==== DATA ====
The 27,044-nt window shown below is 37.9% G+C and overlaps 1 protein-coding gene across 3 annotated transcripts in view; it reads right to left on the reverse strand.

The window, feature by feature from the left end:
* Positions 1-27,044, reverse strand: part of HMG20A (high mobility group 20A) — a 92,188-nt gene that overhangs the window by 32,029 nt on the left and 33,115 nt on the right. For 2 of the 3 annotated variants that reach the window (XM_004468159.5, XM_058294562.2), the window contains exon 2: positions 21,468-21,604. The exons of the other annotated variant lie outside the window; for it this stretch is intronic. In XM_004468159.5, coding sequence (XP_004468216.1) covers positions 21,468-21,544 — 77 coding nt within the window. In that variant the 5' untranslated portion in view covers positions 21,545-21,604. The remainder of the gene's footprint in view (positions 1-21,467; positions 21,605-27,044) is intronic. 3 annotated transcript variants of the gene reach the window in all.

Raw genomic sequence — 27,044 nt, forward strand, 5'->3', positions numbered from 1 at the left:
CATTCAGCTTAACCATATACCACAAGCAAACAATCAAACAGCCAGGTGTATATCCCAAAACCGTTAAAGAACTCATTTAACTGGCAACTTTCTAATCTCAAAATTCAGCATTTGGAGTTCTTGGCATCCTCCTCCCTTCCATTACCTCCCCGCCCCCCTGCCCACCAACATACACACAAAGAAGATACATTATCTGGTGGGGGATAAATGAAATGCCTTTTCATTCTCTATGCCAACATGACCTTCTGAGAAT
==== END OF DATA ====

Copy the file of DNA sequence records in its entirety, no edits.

The 27,044-nt window shown below is 37.9% G+C and overlaps 1 protein-coding gene across 3 annotated transcripts in view; it reads right to left on the reverse strand.

The window, feature by feature from the left end:
* Positions 1-27,044, reverse strand: part of HMG20A (high mobility group 20A) — a 92,188-nt gene that overhangs the window by 32,029 nt on the left and 33,115 nt on the right. For 2 of the 3 annotated variants that reach the window (XM_004468159.5, XM_058294562.2), the window contains exon 2: positions 21,468-21,604. The exons of the other annotated variant lie outside the window; for it this stretch is intronic. In XM_004468159.5, coding sequence (XP_004468216.1) covers positions 21,468-21,544 — 77 coding nt within the window. In that variant the 5' untranslated portion in view covers positions 21,545-21,604. The remainder of the gene's footprint in view (positions 1-21,467; positions 21,605-27,044) is intronic. 3 annotated transcript variants of the gene reach the window in all.

Raw genomic sequence — 27,044 nt, forward strand, 5'->3', positions numbered from 1 at the left:
CATTCAGCTTAACCATATACCACAAGCAAACAATCAAACAGCCAGGTGTATATCCCAAAACCGTTAAAGAACTCATTTAACTGGCAACTTTCTAATCTCAAAATTCAGCATTTGGAGTTCTTGGCATCCTCCTCCCTTCCATTACCTCCCCGCCCCCCTGCCCACCAACATACACACAAAGAAGATACATTATCTGGTGGGGGATAAATGAAATGCCTTTTCATTCTCTATGCCAACATGACCTTCTGAGAAT